plastic bearings

Plastic bearing image courtesy of

What is a bearing?

Some products will require a sliding property (bearing) between two components, this can be linear or rotational and used in conjunction with shafts to restrict the friction caused by one part being directly in contact with another and transfer motion smoothly. In both cases, this can be achieved with plastic bearings.
In fact, plastic bearings are being used in an increasing number of applications as the number of specific engineering polymers available increases.

Bearings are incredibly common parts, with all kinds of uses including turning a car’s wheels on your car, as components of mechanical machines, for gate mechanisms, airplane parts, and more.

Advantages of plastic bearings

Plastic bearings have many advantages over conventional metal bearings, such as in corrosive environments where metal bearings cannot be used. Most engineering plastics used in bearings are self-lubricating eliminating the need for oils and other lubricants, plastic bearings are generally cheaper than metal ones, and they have a constant coefficient of friction over their lifetime. Another major consideration in switching from metal bearings to plastic is the weight saving that can be made.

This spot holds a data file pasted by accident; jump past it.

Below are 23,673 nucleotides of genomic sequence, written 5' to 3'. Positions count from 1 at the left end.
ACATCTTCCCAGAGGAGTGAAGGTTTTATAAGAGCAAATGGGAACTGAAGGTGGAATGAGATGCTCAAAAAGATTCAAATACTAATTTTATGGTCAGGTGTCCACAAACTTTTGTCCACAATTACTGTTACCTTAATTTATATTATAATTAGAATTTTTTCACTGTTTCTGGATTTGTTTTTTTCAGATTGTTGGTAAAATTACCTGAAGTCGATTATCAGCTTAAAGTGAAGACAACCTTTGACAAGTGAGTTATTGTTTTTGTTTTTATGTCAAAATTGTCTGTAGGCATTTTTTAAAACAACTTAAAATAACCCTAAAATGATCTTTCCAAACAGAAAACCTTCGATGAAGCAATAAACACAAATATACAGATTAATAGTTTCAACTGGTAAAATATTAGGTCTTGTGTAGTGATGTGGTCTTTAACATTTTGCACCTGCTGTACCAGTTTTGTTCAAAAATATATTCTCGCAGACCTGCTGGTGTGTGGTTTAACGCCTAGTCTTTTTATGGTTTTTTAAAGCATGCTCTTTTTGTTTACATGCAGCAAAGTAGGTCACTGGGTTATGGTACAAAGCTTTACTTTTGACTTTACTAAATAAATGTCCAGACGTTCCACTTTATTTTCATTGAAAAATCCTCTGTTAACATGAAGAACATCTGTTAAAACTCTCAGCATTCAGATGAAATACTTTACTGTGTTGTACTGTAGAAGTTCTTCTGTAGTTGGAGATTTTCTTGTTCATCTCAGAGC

Types of plastics used in plastic bearings

There are multiple engineering plastics for internal plastic mechanical parts that have characteristics that make them candidates for use in a bearing, however, there are, in reality, just a few that are predominantly used, so let’s have a look at them.

plastic bearings comparison chart

Now some comments on the properties of each:


Polyoxymethylene – POM (Acetal)

There are in fact two types of POM, the copolymer and the homopolymer where the copolymer has a slightly lower melting temperature by some 5 degrees centigrade at 338℉ (170℃), and a continuous operating temperature of around 212℉ (100℃) so this needs to be taken into consideration when selecting materials and the operating temperatures.